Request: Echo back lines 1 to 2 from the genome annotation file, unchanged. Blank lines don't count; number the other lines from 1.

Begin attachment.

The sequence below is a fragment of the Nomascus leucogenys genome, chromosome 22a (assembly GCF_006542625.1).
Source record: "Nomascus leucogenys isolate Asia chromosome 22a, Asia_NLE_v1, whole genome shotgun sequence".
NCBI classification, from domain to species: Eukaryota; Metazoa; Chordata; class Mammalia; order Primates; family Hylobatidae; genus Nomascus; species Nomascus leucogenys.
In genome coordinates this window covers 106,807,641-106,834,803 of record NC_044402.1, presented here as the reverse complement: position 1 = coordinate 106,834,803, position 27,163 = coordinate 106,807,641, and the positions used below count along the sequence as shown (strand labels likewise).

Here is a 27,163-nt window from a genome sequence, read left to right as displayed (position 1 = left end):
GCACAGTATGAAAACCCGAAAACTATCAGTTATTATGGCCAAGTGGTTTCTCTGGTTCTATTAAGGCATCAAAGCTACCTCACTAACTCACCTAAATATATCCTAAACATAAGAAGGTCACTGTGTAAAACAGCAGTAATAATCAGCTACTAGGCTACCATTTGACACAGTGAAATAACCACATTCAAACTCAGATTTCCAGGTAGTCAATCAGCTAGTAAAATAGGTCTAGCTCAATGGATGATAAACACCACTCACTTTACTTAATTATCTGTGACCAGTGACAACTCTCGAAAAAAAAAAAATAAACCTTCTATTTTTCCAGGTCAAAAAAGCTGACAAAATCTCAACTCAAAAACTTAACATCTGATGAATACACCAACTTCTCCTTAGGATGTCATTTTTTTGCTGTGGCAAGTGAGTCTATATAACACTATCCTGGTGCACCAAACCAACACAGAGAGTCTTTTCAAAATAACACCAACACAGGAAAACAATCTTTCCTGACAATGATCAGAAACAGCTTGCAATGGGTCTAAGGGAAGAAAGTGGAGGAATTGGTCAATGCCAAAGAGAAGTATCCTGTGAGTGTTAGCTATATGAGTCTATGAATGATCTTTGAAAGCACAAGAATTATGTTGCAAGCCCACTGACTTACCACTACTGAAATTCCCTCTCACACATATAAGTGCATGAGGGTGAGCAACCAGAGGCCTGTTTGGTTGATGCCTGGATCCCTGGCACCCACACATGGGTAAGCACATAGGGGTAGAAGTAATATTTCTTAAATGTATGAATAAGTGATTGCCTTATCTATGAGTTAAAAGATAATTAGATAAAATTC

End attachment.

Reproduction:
The sequence below is a fragment of the Nomascus leucogenys genome, chromosome 22a (assembly GCF_006542625.1).
Source record: "Nomascus leucogenys isolate Asia chromosome 22a, Asia_NLE_v1, whole genome shotgun sequence".